The Enron Effect: The American Public's Hostile Attitudes Toward Top Business Managers
Large Majorities Think Most Are Overpaid at Expense of Other Workers, And They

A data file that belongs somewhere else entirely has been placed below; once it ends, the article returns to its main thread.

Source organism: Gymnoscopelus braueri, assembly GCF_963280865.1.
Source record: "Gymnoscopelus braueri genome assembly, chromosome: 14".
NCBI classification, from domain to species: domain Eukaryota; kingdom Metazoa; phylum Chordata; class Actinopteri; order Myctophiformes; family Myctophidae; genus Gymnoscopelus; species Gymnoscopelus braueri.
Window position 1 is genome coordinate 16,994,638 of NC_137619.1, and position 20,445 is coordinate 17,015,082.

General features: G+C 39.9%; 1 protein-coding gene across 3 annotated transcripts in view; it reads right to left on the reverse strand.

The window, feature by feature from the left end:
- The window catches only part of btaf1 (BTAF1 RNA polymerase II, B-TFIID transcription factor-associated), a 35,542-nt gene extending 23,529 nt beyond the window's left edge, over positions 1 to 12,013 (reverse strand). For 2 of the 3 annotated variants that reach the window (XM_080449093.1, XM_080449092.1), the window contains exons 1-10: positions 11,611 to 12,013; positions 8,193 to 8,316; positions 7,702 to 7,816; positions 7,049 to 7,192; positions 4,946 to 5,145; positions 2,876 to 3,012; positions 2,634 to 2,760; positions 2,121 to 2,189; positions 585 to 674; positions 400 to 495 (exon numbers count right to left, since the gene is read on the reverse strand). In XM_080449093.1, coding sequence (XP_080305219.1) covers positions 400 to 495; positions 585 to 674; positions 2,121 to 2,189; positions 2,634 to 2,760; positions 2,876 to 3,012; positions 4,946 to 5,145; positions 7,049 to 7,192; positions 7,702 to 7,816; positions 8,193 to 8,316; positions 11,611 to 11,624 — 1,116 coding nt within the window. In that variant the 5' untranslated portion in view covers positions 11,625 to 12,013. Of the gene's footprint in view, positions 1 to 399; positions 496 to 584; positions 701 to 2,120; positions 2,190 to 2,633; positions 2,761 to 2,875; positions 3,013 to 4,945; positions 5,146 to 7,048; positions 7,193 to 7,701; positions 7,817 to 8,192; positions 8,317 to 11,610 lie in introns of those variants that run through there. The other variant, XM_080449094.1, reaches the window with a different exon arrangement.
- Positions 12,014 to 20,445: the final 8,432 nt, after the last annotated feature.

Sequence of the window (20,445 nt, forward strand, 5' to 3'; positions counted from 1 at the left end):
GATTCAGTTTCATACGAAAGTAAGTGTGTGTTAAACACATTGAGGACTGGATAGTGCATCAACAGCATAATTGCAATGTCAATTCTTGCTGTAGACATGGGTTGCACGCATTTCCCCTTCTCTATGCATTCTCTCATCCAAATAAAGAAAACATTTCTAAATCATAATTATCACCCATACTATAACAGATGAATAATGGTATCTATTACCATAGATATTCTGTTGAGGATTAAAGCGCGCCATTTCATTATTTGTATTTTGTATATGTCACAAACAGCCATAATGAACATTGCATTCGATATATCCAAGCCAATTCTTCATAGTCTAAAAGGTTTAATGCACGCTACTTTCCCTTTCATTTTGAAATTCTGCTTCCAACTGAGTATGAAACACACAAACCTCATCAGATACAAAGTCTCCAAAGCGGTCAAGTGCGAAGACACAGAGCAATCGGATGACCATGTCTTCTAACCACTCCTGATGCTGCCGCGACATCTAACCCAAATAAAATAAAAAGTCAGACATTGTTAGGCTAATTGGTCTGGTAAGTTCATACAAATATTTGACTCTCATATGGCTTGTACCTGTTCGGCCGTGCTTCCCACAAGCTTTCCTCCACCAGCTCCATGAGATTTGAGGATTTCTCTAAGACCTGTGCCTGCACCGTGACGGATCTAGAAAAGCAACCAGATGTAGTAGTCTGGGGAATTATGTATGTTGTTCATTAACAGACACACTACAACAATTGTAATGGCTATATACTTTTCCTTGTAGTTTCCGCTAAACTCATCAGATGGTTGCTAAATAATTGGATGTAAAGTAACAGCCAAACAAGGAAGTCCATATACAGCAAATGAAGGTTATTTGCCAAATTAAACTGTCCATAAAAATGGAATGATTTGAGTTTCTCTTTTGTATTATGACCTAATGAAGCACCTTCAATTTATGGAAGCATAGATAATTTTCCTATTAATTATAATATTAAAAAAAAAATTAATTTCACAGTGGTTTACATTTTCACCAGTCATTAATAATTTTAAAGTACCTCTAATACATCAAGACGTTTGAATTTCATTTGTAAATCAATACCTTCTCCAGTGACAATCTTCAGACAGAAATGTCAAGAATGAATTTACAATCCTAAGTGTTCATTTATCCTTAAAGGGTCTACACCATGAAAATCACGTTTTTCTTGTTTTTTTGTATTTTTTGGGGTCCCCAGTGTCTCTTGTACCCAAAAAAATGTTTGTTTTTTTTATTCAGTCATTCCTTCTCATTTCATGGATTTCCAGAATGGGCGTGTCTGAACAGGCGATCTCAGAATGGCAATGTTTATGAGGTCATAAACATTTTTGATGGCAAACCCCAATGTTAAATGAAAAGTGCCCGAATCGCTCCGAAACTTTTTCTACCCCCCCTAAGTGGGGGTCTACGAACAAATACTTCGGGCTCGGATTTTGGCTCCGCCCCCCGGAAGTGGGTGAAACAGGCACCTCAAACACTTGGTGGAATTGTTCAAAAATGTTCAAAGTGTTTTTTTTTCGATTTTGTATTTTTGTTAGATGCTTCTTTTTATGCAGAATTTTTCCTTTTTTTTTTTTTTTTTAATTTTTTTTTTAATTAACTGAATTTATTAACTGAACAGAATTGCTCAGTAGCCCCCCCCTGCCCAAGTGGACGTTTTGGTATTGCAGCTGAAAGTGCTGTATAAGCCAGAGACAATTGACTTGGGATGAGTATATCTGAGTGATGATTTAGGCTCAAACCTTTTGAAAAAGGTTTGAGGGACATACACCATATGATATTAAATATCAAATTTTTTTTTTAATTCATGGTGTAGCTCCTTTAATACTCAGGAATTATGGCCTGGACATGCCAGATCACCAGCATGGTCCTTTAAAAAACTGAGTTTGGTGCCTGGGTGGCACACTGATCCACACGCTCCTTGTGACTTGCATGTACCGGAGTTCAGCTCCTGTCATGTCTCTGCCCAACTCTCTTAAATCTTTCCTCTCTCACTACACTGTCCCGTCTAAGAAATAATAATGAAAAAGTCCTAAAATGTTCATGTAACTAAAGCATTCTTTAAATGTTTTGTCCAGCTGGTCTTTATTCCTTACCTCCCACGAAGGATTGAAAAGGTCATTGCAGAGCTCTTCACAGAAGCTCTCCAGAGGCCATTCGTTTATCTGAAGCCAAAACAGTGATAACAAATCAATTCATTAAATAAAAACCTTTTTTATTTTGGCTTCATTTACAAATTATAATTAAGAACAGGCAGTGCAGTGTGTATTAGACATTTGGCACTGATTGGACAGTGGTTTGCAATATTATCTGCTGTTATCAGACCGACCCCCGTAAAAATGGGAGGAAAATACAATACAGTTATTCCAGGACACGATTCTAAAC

Are Angry About It